6 april 2009

Greenpeace: Industrialised countries missing target to avert runaway climate change

Greenpeace Apr 6, 2009

BONN, April 6, 2009 - The total greenhouse gas emission cuts planned by industrialised countries at the UN climate talks in Bonn total a meagre 4-14 percent by 2020 -- nowhere near enough what the science says is necessary to avert runaway climate change, Greenpeace warned today.

Greenpeace has calculated this total from targets announced so far by developed nations - and released the figure in Bonn at the start of the second week of talks - the first in a series of talks which are designed to produce a global climate saving deal at December's Copenhagen Climate Summit.

This level of inaction will significantly narrow the window of opportunity for preventing catastrophic climate change. It means that the world is unlikely to reach a global peak in emissions anywhere near 2015, as required, making it much more difficult to keep the level of warming as far below two degrees as possible. It would allow governments to make investments that would lock-in fossil fuel infrastructure like coal-fired power stations and make it much more expensive to make the deeper cuts which would be required later.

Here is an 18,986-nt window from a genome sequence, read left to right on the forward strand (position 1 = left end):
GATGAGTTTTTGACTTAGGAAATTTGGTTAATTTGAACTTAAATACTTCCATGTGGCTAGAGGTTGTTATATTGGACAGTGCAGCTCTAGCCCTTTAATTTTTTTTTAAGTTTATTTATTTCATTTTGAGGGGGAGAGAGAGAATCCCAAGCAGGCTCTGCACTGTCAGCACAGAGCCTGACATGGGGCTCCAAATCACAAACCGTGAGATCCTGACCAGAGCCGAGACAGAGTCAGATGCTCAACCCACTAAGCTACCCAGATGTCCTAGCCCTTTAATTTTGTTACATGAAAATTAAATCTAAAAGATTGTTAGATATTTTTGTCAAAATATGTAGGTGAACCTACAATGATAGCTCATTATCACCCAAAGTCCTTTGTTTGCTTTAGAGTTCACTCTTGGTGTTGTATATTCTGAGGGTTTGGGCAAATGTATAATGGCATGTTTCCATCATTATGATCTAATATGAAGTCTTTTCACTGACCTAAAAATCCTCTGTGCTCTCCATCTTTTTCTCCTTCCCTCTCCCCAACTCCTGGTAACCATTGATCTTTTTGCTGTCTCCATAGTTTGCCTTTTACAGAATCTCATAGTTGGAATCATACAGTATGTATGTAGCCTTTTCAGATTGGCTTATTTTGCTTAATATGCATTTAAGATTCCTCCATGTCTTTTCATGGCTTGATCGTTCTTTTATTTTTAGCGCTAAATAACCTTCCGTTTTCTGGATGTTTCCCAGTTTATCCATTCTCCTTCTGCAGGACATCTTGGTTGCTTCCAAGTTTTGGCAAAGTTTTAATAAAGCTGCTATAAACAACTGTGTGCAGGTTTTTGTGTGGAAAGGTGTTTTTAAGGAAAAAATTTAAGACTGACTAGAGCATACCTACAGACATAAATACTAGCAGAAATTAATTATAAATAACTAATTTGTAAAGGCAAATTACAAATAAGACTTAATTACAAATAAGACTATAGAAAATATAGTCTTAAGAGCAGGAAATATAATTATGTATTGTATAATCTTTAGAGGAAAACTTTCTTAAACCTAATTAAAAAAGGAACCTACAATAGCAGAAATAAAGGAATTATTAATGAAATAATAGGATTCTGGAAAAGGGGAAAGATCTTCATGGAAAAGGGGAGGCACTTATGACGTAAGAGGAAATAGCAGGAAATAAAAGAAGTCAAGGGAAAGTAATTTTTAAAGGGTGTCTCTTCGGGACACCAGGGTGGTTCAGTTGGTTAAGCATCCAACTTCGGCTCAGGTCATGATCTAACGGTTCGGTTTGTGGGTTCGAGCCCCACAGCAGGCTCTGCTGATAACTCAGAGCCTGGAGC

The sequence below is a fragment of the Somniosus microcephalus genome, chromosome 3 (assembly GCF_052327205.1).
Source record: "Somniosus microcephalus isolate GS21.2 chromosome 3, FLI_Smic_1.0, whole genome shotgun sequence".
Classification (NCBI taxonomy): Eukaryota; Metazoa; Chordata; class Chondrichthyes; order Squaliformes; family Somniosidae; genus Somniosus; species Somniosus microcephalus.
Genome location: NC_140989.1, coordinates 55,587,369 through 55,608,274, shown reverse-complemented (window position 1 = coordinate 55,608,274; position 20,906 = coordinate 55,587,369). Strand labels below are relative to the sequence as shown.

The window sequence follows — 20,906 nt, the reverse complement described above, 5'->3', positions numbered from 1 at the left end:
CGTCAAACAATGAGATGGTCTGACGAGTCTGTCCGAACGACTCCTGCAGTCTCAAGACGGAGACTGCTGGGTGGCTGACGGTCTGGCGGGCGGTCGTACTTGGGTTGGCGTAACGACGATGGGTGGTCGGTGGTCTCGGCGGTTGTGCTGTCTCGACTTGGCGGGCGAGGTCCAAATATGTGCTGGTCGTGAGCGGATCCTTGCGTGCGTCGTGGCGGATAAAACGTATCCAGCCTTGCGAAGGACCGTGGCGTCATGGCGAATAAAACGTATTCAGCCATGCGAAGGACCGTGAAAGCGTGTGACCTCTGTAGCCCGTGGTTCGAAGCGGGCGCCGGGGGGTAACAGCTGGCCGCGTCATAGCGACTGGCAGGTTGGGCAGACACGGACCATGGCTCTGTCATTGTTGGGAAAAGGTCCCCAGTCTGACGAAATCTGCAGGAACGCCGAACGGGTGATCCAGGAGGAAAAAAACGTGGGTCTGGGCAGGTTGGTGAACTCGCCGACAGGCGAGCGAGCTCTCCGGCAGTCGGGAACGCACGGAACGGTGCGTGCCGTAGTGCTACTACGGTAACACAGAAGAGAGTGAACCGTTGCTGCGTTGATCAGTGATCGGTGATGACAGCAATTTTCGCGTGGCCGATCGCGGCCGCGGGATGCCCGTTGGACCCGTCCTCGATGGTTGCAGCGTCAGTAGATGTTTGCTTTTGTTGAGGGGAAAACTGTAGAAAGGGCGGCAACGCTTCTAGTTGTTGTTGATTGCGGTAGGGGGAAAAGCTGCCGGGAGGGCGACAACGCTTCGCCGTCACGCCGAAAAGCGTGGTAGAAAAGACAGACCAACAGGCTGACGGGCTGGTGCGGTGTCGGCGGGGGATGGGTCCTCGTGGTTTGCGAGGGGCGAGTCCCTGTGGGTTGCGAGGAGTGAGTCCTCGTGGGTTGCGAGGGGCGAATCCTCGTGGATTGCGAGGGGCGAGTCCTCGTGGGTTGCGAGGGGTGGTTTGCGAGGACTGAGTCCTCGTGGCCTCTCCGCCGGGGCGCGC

"The scientific evidence shows climate change is getting increasingly serious. Over the weekend we saw yet another massive Antarctic Ice shelf start to collapse", said Kaisa Kosonen, Greenpeace International political advisor on climate change.

"This pathetically low target sends a clear message to the developing world that the developed world is simply not serious about tackling climate change," added Kosonen.

"You can't change the science, you have to change the politics," she said.

Greenpeace is calling on developed countries to up their game and agree to an aggregate target of 40% by 2020.

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